The NASDAQ index has been trading up an down today. The high price reached 11562.82. The low price extended to 11313.31. Near the midpoint of that range sits the 50% midpoint of the trading range since the post pandemic low. That midpoint comes in at 11449.29.
The current prices above that level at 11489, above the midpoint level. Tilt is a little to the bullish side.
Nevertheless, the ups and downs today around the midpoint of the long-term range suggests that the traders are trying to figure out what’s next. Is it a time to correct back to the upside away from the 50% level, or does the price head back toward a retest of the lows from last week at 11108.76?
As a guide, the move down from the November 22 high to the low price reached on May 12 took the NASDAQ index down -31.48%.
Going back to the sell off from the pandemic back in March 2020, that selloff from the global economy shut down, subtracted -32.04%. So the moves lower are nearly the same.
Of course inflation may have peaked (at 8.5% ish) but oil prices remain elevated.
Wheat prices this week moved up toward the spike highs seen on March 8, and well off the corrective lows from March 30. The high reached $13.63 on March 8. The low extended to $9.72 on March 30. The current price is at $12.09.
Corn prices are near their highest level going back to September 2012.
Moreover, retailers like a Target said they have been holding back on price increases mainly as a result of higher costs from energy/employment. However, if they and others decide to push prices up, inflation from the goods standpoint may have another leg to the upside.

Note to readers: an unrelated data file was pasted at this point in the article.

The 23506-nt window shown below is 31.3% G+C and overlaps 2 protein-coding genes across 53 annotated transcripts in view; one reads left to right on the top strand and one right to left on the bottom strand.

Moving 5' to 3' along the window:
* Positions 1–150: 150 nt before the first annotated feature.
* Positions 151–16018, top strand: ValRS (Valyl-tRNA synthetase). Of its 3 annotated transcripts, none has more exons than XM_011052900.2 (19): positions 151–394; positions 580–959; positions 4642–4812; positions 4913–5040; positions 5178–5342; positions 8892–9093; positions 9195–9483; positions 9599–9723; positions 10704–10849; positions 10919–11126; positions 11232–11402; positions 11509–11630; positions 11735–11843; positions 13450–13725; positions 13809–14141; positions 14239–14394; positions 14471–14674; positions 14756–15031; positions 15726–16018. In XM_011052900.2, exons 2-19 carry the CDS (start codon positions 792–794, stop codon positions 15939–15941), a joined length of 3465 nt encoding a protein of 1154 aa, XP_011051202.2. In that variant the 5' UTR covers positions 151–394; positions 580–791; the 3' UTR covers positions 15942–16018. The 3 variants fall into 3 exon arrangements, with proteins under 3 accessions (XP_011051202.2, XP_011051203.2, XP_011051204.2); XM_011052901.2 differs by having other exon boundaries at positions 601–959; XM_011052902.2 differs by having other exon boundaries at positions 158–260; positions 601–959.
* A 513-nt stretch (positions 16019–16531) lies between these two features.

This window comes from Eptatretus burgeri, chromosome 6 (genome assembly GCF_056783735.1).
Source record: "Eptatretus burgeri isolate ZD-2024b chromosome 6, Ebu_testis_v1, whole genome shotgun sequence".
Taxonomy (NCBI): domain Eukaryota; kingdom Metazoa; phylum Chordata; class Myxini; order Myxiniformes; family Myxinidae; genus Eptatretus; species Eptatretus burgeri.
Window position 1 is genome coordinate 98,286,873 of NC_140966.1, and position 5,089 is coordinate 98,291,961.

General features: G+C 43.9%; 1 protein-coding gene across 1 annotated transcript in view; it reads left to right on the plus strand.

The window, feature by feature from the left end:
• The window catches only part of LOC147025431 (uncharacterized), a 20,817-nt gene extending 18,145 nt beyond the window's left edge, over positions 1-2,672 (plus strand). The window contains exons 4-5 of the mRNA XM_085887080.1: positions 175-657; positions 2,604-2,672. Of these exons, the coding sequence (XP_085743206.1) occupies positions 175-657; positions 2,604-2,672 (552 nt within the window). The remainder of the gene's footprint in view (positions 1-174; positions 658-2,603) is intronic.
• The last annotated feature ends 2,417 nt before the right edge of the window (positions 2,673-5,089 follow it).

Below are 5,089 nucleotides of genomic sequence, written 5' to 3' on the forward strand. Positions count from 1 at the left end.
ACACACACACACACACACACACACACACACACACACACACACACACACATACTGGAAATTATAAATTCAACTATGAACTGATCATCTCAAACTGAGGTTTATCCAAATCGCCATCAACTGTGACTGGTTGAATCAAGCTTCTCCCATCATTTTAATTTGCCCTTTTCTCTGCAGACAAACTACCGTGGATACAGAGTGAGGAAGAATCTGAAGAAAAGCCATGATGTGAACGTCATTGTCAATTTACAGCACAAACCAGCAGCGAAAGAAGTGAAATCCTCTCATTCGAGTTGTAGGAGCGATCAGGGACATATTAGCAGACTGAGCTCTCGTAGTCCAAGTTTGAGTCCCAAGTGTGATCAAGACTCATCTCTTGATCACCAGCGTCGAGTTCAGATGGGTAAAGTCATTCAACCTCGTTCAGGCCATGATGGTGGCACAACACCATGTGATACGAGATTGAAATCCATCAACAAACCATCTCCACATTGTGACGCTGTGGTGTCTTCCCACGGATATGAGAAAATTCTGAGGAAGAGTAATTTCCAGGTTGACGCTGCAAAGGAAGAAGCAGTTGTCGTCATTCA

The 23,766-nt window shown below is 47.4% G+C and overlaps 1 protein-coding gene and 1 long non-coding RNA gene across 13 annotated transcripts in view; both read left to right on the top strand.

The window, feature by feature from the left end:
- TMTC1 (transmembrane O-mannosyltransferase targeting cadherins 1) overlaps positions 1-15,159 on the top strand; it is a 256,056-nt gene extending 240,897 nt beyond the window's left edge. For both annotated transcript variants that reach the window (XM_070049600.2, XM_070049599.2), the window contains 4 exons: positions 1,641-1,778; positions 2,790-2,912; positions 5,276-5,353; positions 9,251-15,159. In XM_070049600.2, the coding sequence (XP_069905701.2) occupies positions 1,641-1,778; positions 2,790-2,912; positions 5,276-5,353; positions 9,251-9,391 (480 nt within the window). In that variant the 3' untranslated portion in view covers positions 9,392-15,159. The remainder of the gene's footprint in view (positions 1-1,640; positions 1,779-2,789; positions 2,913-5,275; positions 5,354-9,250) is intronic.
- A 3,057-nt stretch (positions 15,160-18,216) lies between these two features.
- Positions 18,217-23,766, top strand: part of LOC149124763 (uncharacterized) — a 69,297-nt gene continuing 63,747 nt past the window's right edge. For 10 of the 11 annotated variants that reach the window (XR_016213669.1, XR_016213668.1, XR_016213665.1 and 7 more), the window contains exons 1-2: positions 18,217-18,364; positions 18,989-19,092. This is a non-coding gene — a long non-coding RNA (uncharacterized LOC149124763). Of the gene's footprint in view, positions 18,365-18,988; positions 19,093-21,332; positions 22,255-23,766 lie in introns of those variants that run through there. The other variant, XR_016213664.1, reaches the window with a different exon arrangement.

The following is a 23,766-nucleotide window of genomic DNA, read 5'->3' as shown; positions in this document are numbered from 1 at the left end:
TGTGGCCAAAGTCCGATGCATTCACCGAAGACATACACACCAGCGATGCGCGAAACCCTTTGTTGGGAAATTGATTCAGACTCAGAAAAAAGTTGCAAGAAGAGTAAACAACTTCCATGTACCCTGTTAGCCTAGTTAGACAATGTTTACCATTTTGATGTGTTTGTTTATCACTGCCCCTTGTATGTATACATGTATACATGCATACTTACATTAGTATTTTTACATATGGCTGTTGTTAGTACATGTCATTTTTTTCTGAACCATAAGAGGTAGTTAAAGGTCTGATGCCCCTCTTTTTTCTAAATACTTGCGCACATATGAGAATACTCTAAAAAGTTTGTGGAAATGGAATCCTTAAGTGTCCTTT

Needless to say, food inflation, energy inflation and supply chain constraints as a result of China Covid lockdowns has the Federal Reserve concerned about persistently high inflation which could lead to rates moving much higher than the neutral rate of near 2.5%.
If so, where do stocks belong?
Back at the start of the pandemic, growth was expected to slow, but inflation was also expected to move sharply lower as well. Central bank policy and fiscal policy was growth oriented and expansionary. That dynamic is not the case now.
Looking at the S&P index, the story is a bit different.
On the daily chart below, the price low from last week reached 3858.87. That is still above the 38.2% retracement of the move up from the March 2020 low which comes in at 3815.20.
The decline from the January high to the low reached last week took the S&P index down -19.92%. The decline back in March 2020 saw the S&P index fall -35.41%.
So on a relative basis, the S&P is fairing better now than the March 2020 pandemic selloff. The index is also fairing better than the NASDAQ index. The correction is so far not even reached the 38.2% retracement of the move up from the March 2020 low. That puts the correction still in the plain-vanilla variety. Traders will be watching the 38.2% retracement on another dip going forward.